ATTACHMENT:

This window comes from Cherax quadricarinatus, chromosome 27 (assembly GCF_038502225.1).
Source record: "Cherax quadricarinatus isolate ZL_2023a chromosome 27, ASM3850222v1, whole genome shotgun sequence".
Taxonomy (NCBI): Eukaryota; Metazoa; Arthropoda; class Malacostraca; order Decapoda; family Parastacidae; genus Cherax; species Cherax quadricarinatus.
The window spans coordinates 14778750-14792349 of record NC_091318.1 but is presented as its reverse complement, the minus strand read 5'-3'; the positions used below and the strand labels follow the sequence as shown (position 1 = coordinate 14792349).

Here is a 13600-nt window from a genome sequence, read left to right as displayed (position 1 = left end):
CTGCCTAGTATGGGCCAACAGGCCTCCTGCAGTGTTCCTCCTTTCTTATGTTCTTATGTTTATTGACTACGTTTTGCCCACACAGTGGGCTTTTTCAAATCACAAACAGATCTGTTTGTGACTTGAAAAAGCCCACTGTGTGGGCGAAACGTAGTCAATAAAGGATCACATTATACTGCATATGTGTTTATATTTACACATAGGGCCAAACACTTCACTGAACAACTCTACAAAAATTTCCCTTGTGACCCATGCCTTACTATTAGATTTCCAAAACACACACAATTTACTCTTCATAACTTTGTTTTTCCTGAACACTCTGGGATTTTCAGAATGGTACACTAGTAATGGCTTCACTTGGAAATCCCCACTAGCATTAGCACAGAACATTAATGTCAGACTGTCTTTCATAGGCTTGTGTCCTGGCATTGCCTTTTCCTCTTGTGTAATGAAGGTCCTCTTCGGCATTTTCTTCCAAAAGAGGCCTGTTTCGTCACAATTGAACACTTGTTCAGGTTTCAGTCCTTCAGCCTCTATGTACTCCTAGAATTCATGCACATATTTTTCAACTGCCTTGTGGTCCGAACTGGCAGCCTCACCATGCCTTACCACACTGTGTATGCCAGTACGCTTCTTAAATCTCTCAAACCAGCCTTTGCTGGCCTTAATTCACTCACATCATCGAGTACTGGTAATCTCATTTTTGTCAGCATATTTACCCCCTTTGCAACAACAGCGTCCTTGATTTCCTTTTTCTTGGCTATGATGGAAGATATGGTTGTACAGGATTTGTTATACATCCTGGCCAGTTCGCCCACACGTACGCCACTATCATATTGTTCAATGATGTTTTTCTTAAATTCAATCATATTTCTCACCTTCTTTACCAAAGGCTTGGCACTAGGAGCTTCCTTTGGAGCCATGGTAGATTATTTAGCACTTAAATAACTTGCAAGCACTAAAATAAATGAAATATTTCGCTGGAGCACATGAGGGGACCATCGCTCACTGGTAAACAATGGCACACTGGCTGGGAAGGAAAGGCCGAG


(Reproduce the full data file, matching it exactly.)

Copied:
This window comes from Cherax quadricarinatus, chromosome 27 (assembly GCF_038502225.1).
Source record: "Cherax quadricarinatus isolate ZL_2023a chromosome 27, ASM3850222v1, whole genome shotgun sequence".
Taxonomy (NCBI): Eukaryota; Metazoa; Arthropoda; class Malacostraca; order Decapoda; family Parastacidae; genus Cherax; species Cherax quadricarinatus.
The window spans coordinates 14778750-14792349 of record NC_091318.1 but is presented as its reverse complement, the minus strand read 5'-3'; the positions used below and the strand labels follow the sequence as shown (position 1 = coordinate 14792349).

Here is a 13600-nt window from a genome sequence, read left to right as displayed (position 1 = left end):
CTGCCTAGTATGGGCCAACAGGCCTCCTGCAGTGTTCCTCCTTTCTTATGTTCTTATGTTTATTGACTACGTTTTGCCCACACAGTGGGCTTTTTCAAATCACAAACAGATCTGTTTGTGACTTGAAAAAGCCCACTGTGTGGGCGAAACGTAGTCAATAAAGGATCACATTATACTGCATATGTGTTTATATTTACACATAGGGCCAAACACTTCACTGAACAACTCTACAAAAATTTCCCTTGTGACCCATGCCTTACTATTAGATTTCCAAAACACACACAATTTACTCTTCATAACTTTGTTTTTCCTGAACACTCTGGGATTTTCAGAATGGTACACTAGTAATGGCTTCACTTGGAAATCCCCACTAGCATTAGCACAGAACATTAATGTCAGACTGTCTTTCATAGGCTTGTGTCCTGGCATTGCCTTTTCCTCTTGTGTAATGAAGGTCCTCTTCGGCATTTTCTTCCAAAAGAGGCCTGTTTCGTCACAATTGAACACTTGTTCAGGTTTCAGTCCTTCAGCCTCTATGTACTCCTAGAATTCATGCACATATTTTTCAACTGCCTTGTGGTCCGAACTGGCAGCCTCACCATGCCTTACCACACTGTGTATGCCAGTACGCTTCTTAAATCTCTCAAACCAGCCTTTGCTGGCCTTAATTCACTCACATCATCGAGTACTGGTAATCTCATTTTTGTCAGCATATTTACCCCCTTTGCAACAACAGCGTCCTTGATTTCCTTTTTCTTGGCTATGATGGAAGATATGGTTGTACAGGATTTGTTATACATCCTGGCCAGTTCGCCCACACGTACGCCACTATCATATTGTTCAATGATGTTTTTCTTAAATTCAATCATATTTCTCACCTTCTTTACCAAAGGCTTGGCACTAGGAGCTTCCTTTGGAGCCATGGTAGATTATTTAGCACTTAAATAACTTGCAAGCACTAAAATAAATGAAATATTTCGCTGGAGCACATGAGGGGACCATCGCTCACTGGTAAACAATGGCACACTGGCTGGGAAGGAAAGGCCGAG